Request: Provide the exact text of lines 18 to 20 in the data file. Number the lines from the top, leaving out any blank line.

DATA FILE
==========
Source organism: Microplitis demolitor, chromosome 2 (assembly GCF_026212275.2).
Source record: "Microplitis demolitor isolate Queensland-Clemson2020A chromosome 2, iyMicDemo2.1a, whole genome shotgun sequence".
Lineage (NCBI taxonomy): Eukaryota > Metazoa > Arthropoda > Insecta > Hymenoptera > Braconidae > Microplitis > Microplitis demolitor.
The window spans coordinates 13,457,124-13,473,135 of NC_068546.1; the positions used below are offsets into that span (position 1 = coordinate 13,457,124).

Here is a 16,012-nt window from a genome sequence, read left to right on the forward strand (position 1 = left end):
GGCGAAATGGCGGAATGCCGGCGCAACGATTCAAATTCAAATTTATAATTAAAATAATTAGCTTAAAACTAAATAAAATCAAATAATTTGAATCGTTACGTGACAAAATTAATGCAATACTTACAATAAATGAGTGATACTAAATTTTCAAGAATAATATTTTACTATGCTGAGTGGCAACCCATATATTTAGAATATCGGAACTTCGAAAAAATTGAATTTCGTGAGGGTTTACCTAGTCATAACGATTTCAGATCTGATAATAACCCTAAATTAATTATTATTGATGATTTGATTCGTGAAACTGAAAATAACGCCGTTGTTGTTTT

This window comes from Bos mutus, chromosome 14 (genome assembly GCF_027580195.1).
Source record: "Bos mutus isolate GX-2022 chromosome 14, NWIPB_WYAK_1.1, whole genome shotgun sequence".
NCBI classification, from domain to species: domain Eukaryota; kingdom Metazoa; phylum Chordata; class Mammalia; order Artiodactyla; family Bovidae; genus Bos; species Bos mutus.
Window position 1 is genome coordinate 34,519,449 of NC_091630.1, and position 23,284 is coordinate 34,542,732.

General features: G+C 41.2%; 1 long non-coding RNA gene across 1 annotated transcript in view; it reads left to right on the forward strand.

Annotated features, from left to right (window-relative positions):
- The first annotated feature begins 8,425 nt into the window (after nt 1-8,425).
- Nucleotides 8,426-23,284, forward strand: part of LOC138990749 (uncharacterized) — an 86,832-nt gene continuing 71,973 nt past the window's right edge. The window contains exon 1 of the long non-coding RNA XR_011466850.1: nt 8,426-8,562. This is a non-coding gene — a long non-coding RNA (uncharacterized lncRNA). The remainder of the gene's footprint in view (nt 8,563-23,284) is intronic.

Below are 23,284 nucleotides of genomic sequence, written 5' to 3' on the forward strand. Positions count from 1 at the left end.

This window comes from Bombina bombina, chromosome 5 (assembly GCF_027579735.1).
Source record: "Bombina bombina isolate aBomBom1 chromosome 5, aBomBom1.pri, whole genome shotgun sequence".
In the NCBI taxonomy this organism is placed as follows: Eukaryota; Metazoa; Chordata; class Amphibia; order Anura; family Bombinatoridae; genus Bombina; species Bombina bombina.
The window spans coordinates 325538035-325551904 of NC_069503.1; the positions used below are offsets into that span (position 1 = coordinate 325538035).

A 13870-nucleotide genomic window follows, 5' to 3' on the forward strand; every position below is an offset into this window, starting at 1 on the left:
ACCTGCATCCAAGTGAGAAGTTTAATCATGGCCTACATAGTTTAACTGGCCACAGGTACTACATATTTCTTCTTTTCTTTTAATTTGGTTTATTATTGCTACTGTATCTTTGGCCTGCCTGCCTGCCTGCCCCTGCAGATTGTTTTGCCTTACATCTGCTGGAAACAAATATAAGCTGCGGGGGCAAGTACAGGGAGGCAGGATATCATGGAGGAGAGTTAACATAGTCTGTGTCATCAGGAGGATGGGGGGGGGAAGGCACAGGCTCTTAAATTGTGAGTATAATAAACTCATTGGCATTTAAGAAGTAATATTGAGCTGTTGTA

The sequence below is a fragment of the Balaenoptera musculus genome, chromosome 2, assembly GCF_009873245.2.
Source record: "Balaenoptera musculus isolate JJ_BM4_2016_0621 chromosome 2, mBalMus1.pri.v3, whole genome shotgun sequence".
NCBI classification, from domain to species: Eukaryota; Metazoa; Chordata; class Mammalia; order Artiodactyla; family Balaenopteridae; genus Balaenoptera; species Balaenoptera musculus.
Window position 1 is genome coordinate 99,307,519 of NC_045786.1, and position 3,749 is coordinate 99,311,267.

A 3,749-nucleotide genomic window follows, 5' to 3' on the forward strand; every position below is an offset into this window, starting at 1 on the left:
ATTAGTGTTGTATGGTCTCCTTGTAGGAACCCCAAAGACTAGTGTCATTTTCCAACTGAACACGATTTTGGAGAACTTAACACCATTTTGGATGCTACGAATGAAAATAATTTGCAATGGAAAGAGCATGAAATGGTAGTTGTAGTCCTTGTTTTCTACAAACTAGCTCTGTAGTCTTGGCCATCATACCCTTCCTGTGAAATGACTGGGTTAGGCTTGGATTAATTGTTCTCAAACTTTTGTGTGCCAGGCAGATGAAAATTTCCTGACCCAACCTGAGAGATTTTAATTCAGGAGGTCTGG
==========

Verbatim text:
In the NCBI taxonomy this organism is placed as follows: Eukaryota; Metazoa; Chordata; class Amphibia; order Anura; family Bombinatoridae; genus Bombina; species Bombina bombina.
The window spans coordinates 325538035-325551904 of NC_069503.1; the positions used below are offsets into that span (position 1 = coordinate 325538035).

A 13870-nucleotide genomic window follows, 5' to 3' on the forward strand; every position below is an offset into this window, starting at 1 on the left: